Kochava Levy didn’t think she would live to see the morning of March 6, 1975.
Taken hostage by Fatah-aligned terrorists inside the Savoy Hotel in Tel Aviv, Levy was convinced that she would never see her daughter again. “It is clear to me that I will die here tonight in this shabby hotel,” she wrote in her diary.
Levy, a 31-year-old housewife and mother, found herself the unlikely mediator between the terrorists and the IDF team of negotiators stationed outside the hotel.
Using her knowledge of Arabic, Levy relayed messages between the two sides and appealed to the terrorists to release a wounded hostage.
But her heroic role was overshadowed following the attack when Levy – who had been staying in the hotel with a man who was not her husband – was mislabeled by the media as a prostitute. Her heroism and bravery that night was largely forgotten – until now.
The story of Levy’s role in the 1975 terrorist attack at the Savoy Hotel – which resulted in the deaths of eight civilians, three IDF soldiers and seven out of the eight terrorists – comes to life in a new hybrid documentary, “Savoy,” from filmmaker Zohar Wagner.
The movie, which premiered at the Jerusalem Film Festival last month and hits Lev cinemas across Israel this week, intertwines documentary footage, recordings and images from the night of the attack with dramatizations of the scenes inside the hotel. Veteran actress Dana Ivgy (“Zero Motivation,” “Aviva, My Love”) plays Levy, while Ala Dakaa (“Fauda,” “Mossad 101”) portrays the head of the Palestinian terrorist cell.
Wagner – whose most recent film, “21 Days Inside,” tells the story of a Bedouin woman accused of murdering her son – used Levy’s diaries alongside archival records to piece together the events that occurred inside the hotel over the course of about five hours, brought to life by Ivgy and Dakaa.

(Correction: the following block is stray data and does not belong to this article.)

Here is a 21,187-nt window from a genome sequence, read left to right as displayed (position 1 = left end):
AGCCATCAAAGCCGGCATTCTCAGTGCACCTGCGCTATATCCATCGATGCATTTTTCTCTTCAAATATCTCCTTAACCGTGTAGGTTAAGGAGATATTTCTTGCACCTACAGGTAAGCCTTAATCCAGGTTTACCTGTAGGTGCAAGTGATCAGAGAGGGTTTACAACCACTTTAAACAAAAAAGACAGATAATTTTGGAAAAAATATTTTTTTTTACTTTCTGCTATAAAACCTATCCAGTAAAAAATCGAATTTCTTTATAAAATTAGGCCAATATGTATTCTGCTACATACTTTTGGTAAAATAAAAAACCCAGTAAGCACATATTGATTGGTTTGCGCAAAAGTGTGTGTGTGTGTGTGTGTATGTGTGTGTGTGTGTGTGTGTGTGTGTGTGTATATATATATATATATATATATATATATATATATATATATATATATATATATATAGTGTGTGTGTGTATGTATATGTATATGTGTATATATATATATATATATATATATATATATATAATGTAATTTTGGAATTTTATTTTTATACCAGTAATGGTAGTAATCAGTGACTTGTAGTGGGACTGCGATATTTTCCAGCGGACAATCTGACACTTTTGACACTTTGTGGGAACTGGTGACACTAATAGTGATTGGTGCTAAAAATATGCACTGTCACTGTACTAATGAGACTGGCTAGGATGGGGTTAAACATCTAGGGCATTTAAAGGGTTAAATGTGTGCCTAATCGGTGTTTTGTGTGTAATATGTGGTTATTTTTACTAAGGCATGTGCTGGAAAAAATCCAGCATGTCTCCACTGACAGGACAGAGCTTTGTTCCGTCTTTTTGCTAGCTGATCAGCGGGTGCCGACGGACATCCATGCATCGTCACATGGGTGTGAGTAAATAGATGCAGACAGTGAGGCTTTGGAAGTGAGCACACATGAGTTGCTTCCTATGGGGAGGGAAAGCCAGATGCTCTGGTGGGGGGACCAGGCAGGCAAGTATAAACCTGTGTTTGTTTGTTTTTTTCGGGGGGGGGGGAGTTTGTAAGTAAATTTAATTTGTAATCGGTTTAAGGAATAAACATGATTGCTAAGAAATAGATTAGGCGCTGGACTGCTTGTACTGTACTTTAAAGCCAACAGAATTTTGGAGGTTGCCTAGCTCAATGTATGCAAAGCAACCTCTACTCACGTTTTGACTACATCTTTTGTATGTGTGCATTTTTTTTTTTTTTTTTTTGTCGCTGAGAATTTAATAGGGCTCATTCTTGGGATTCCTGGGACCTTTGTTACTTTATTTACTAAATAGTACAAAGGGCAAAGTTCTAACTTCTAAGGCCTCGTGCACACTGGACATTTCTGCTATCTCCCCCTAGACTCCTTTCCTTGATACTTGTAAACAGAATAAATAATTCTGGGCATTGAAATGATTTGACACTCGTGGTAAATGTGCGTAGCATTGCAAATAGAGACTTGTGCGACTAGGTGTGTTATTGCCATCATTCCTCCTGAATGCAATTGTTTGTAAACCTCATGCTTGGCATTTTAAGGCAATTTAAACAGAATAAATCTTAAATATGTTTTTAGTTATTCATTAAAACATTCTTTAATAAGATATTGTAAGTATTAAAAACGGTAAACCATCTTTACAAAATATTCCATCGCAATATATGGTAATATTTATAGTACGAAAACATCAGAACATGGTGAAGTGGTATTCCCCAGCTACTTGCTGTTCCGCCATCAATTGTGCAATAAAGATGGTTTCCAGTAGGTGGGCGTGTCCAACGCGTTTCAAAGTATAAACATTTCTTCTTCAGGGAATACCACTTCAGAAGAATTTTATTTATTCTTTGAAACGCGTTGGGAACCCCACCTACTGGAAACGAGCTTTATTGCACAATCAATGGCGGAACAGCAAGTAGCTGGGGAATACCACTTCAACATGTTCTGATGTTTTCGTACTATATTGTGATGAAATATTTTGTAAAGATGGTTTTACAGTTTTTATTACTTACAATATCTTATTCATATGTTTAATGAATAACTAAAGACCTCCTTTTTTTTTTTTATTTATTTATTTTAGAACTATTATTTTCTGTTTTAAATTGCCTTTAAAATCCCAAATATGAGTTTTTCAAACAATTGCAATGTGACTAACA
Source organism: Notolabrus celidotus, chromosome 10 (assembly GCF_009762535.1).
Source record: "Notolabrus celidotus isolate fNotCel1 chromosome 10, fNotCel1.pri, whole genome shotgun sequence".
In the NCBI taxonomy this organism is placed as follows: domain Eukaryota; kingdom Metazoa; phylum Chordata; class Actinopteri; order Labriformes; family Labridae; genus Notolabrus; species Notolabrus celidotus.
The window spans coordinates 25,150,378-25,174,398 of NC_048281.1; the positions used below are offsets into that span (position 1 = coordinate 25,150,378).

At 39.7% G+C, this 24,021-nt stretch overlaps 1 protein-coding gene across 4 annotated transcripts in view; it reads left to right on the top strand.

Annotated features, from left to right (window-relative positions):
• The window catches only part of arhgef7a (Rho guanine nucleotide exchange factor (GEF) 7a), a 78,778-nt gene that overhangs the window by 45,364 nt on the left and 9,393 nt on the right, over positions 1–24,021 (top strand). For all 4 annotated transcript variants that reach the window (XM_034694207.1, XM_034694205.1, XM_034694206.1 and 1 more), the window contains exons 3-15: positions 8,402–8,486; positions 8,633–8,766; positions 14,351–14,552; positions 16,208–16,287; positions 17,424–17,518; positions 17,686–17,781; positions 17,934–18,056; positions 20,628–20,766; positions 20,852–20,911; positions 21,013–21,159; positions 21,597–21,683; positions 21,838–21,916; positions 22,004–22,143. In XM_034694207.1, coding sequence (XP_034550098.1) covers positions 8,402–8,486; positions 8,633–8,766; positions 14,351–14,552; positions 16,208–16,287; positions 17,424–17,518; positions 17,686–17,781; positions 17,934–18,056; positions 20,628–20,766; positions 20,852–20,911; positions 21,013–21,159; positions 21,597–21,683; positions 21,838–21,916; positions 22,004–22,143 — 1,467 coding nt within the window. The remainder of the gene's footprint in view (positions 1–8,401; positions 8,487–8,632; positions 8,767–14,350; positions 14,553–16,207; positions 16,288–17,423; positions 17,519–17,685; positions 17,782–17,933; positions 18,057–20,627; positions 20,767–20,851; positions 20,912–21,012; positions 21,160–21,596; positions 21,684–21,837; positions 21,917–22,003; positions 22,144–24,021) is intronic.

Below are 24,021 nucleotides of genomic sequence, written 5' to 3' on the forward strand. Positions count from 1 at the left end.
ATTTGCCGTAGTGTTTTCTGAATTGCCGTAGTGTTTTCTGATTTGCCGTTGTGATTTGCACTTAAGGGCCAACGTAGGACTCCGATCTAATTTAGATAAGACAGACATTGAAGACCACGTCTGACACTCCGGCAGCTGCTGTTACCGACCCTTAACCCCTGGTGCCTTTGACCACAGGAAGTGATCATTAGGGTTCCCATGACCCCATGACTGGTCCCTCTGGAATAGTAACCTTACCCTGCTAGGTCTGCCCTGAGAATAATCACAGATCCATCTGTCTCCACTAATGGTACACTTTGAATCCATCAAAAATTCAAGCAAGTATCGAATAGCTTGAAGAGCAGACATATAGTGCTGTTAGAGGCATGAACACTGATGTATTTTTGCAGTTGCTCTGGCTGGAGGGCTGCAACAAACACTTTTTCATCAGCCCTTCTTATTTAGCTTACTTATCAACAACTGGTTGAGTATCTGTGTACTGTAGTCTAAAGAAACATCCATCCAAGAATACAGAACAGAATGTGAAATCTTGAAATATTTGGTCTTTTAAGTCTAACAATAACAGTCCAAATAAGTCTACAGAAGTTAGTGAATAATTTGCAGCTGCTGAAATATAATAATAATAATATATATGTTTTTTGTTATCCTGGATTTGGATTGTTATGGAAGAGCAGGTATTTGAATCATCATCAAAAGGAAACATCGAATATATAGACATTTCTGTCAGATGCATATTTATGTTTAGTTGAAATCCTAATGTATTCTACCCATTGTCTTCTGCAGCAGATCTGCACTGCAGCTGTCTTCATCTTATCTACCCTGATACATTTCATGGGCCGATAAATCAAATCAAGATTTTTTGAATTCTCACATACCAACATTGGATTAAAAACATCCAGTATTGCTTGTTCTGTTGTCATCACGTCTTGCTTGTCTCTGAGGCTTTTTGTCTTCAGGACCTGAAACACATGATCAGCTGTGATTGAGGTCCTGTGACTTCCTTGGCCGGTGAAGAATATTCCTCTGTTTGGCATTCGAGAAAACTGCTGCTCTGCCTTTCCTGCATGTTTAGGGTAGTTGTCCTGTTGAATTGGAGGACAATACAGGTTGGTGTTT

“I wanted to focus on Kochava, and there was no footage of her from that night, because… the hostages were inside a closed hotel,” Wagner told The Times of Israel in a recent phone interview. “All the media coverage was from around the building.”
Wagner recalled asking herself: “How am I going to talk about this very unique woman, how am I going to show her brilliance?” She said she decided early on in the filmmaking process that she would include dramatic recreations based on Levy’s diary entries in order to tell her story.
In voiceovers by Ivgy, viewers hear verbatim quotes lifted directly from Levy’s diaries.
“My daughter must be asleep by now,” she wrote. “And my husband is sitting in the next room listening to the radio. They must have already announced the terrorist attack. Would he even imagine that I am here? What will I tell him tomorrow? Will there be a tomorrow?”
The dramatic reenactments and the archival footage are complemented by audio recordings from the night of the attack, captured on tape by a recording enthusiast who was behind the hotel during the incident. Pieced together, they paint a picture of a young woman who attempted to save lives by connecting to her kidnappers on a human level.
“You have this woman, in this situation, and you see how women can use language, they can use compassion, they use their intelligence to solve situations,” Wagner said. “For me it’s about using language, about reaching the enemy’s heart, about using words instead of guns. And maybe women can do all these things better than men.”